Red Bull Music Festival Gets Its Wings

From androgynous art-pop to immersive soundscapes to documentary film, RBMA presents the cutting edge of culture throughout May.

Since its inception, the Red Bull Music Festival has worked with some of the city’s best curators, venues, and artists to book an interborough lineup of cognoscenti-pleasing events that toe the line between of-the-moment cool and timeless chic. This year’s genre-diverse bookings for the multiweek festival prove the Red Bull Music Academy hasn’t lost a step. What Should We Do?! music expert John Seroff picks his top five best of the festival’s shows.

Red Bull Music Festival

Harry Belafonte: In Conversation
Saturday, May 5

Still kicking in his 90s, the inimitable Belafonte is one of the most important artists and political activists of the 20th century. This rare and long-ranging one-on-one conversation will touch on his relationship with Dr. Martin Luther King Jr. and his social justice work with his organization, SankofaCUNY’s Main Theater at Hostos Community College, 450 Grand Concourse, Bronx; $20

Tristan Perich: Drift Multiply
Wednesday, May 9

Contemporary classical composer Perich gives a whole new meaning to the concept of “musical minimalism” with his self-invented one-bit speakers, which present notes at their lowest possible fidelity. He’ll be taking advantage of the amazing acoustics of the Cathedral of St. John the Divine to present a piece written for 50 such speakers, supported by 50 violins. Cathedral Church of St. John the Divine, 1047 Amsterdam Avenue (between West 110th and 113th Streets), Morningside Heights; $20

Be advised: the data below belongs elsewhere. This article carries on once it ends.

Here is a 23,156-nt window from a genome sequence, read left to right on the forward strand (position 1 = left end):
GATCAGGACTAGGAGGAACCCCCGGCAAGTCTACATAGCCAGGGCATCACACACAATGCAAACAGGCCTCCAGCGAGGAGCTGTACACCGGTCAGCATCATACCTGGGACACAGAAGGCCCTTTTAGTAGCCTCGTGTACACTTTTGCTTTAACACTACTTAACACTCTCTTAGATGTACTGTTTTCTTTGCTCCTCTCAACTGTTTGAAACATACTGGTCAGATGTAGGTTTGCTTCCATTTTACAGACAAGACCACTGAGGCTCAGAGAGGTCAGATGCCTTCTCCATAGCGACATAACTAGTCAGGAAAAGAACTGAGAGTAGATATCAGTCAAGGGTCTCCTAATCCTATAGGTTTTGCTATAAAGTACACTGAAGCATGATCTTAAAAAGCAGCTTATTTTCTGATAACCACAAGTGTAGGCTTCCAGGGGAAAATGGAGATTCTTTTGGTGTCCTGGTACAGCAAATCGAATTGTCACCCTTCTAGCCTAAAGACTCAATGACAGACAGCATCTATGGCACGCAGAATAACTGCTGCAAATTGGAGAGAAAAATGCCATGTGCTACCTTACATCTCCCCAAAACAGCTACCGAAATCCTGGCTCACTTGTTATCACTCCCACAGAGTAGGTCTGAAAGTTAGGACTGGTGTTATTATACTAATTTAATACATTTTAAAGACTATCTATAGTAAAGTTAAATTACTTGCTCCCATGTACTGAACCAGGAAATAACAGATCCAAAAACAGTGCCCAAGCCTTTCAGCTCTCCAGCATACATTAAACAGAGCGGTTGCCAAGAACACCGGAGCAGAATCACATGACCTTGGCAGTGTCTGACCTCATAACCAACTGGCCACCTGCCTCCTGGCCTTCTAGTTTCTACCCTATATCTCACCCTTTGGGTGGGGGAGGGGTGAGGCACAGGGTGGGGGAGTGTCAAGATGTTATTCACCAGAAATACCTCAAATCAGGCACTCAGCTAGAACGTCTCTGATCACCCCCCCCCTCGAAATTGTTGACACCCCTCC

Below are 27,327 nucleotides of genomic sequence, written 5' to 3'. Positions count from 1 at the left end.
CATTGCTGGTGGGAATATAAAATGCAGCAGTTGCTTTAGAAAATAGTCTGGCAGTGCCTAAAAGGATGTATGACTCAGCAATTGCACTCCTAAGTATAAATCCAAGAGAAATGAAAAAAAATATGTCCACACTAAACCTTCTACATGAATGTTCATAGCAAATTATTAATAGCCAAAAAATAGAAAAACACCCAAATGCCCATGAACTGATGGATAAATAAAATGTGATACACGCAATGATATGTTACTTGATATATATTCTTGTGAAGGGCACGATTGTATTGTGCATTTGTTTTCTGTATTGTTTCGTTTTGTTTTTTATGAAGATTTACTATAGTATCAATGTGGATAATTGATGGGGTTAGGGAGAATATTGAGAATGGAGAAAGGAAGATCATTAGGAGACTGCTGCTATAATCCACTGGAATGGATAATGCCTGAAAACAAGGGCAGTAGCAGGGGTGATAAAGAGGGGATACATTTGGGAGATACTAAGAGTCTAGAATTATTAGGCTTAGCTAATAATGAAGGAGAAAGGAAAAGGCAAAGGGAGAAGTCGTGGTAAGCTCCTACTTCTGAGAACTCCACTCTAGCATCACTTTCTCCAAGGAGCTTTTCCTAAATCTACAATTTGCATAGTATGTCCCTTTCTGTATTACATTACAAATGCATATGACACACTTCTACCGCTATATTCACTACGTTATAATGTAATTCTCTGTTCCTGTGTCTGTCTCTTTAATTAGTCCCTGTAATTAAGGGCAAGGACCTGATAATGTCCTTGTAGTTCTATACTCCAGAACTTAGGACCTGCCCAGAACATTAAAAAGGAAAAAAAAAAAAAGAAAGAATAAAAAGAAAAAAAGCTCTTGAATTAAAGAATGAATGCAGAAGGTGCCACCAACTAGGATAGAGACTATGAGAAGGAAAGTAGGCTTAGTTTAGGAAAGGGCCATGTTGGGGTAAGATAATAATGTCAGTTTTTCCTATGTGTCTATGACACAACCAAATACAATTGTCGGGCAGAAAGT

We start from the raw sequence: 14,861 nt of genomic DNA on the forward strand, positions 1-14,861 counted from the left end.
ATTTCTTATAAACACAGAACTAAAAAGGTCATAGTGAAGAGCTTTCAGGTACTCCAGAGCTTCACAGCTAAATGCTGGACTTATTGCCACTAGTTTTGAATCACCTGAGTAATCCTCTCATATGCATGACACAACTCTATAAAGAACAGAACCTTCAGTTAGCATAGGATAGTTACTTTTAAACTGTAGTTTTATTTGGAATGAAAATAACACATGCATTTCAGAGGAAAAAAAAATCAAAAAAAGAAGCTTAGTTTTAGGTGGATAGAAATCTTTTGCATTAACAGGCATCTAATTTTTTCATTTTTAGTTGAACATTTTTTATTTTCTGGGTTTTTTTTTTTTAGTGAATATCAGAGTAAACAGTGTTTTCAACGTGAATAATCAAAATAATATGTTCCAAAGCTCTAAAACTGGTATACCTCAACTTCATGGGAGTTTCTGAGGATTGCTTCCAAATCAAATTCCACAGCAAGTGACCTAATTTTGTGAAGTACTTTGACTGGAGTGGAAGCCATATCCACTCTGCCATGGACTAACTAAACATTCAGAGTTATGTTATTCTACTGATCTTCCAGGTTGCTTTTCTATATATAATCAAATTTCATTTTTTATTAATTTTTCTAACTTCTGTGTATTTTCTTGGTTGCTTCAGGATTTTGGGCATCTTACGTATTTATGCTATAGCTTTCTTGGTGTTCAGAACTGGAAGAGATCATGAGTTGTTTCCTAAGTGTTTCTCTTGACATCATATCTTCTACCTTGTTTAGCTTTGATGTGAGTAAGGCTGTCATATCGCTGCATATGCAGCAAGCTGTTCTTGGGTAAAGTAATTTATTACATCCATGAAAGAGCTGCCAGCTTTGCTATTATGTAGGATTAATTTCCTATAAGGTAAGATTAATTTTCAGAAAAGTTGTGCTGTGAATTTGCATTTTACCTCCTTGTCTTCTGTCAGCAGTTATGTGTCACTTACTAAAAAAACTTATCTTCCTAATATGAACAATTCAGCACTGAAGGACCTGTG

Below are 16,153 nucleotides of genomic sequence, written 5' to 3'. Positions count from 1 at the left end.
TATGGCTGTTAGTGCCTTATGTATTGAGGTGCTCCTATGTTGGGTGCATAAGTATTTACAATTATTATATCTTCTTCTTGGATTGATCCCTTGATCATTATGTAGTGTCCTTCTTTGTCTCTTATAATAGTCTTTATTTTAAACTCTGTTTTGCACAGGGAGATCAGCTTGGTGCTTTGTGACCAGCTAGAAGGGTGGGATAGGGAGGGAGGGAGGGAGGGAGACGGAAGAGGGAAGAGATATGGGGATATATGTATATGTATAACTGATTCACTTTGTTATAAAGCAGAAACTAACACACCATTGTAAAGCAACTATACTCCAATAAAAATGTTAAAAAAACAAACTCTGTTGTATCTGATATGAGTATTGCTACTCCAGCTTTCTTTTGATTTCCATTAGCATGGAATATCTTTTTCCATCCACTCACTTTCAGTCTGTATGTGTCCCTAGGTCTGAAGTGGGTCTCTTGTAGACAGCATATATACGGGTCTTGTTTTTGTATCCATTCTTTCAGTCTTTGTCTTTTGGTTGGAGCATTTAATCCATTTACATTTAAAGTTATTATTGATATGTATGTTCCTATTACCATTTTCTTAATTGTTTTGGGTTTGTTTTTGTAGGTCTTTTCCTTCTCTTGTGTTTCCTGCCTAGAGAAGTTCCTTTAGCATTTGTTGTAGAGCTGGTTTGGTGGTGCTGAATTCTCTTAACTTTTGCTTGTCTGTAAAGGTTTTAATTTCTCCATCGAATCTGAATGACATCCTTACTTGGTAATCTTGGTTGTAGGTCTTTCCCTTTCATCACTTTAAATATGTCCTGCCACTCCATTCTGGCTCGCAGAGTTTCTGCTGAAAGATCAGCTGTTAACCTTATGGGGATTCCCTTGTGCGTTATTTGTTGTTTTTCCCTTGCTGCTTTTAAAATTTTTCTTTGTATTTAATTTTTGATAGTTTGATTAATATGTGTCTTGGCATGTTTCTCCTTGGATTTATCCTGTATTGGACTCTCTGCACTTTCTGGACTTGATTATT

Fever Ray
Saturday, May 12 + Sunday, May 13 

Swedish art-pop virtuoso Karin Dreijer made a name for herself with her first band, The Knife. Her Fever Ray alter ego is a more gonzo, politically and culturally forward-thinking project that explores gender fluidity and some definitively kinky topics. Expect the unexpected and don’t wear anything you don’t want to get stained. Brooklyn Hangar, 2 52nd Street, Sunset Park; $35

Red Bull Music Festival

Oneohtrix Point Never: Myriad
Tuesday, May 22–Thursday, May 24

The last time I saw the electronic experimental producer Daniel Lopatin (aka Oneohtrix Point Never), he was playing beautifully ambient, slowly cresting songs in a cathedral. I can’t wait to see what he does with the even more gargantuan space of the Park Avenue Armory, where he’ll be joined by a full backing band and a ton of site-specific videos and lights. Park Avenue Armory, 643 Park Avenue (between East 66th and 67th Streets), Upper East Side; $40

Betty Davis: They Say I’m Different
Wednesday, May 23 

It says a lot about Betty Davis that the fact she was Miles Davis’s wife is far from the most interesting thing about her. She was a pioneering voice in Afrocentric funk and fashion throughout the 1970s who has mostly been ignored by present-day music critics and historians. Documentarian Phil Cox’s new film about Betty, They Say I’m Different, will look to settle the score when it premieres—appropriately—at the newly reopened Billie Holiday Theater. Billie Holiday Theater, 1368 Fulton Street, Crown Heights; $20

Have an Upper East Side day like no other when you see Myriad at the Park Avenue Armory.

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